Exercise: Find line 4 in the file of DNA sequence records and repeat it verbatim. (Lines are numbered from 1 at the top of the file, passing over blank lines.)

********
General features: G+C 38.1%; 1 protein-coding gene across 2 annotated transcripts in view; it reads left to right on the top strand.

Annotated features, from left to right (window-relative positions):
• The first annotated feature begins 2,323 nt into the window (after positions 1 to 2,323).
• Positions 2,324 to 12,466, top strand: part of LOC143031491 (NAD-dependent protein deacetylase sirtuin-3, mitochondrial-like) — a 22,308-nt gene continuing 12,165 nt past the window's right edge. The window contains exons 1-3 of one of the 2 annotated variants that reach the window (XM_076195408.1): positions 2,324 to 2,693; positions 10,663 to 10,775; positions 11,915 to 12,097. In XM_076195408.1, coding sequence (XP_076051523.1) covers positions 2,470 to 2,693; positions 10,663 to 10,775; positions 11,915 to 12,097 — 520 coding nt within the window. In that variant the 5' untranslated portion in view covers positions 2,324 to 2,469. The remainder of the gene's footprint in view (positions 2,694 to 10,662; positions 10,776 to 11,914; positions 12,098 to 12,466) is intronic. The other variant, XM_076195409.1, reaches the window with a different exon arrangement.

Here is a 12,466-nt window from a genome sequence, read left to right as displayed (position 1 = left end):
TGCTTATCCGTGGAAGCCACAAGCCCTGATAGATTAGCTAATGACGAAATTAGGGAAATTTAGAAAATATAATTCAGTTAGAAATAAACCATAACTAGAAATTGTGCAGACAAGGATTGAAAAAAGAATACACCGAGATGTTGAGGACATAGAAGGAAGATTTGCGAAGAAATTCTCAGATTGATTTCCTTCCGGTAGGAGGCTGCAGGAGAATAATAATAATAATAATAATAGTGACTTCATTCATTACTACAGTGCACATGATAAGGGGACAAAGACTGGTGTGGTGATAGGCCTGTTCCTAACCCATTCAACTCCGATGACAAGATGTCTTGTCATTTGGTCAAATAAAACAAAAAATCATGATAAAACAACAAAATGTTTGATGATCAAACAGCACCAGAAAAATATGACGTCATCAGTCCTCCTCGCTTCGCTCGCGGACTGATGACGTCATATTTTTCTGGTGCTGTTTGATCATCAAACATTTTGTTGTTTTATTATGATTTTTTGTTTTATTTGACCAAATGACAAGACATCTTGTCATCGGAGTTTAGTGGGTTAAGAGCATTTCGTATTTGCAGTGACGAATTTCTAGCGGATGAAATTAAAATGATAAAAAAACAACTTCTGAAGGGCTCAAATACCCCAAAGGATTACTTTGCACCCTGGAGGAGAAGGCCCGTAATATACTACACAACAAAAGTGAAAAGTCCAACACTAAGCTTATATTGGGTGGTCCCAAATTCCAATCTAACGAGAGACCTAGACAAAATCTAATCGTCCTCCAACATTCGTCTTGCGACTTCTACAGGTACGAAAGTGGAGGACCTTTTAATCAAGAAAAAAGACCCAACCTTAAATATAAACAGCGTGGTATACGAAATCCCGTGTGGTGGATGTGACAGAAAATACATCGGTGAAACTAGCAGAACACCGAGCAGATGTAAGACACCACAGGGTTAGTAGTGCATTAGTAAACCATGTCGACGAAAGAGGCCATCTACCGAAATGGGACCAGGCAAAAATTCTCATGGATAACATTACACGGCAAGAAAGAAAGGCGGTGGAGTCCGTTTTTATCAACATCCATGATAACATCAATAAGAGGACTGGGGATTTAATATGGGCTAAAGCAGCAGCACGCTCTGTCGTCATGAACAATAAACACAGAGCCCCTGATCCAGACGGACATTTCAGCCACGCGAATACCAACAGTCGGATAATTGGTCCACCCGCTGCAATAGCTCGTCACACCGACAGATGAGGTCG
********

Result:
• Positions 2,324 to 12,466, top strand: part of LOC143031491 (NAD-dependent protein deacetylase sirtuin-3, mitochondrial-like) — a 22,308-nt gene continuing 12,165 nt past the window's right edge. The window contains exons 1-3 of one of the 2 annotated variants that reach the window (XM_076195408.1): positions 2,324 to 2,693; positions 10,663 to 10,775; positions 11,915 to 12,097. In XM_076195408.1, coding sequence (XP_076051523.1) covers positions 2,470 to 2,693; positions 10,663 to 10,775; positions 11,915 to 12,097 — 520 coding nt within the window. In that variant the 5' untranslated portion in view covers positions 2,324 to 2,469. The remainder of the gene's footprint in view (positions 2,694 to 10,662; positions 10,776 to 11,914; positions 12,098 to 12,466) is intronic. The other variant, XM_076195409.1, reaches the window with a different exon arrangement.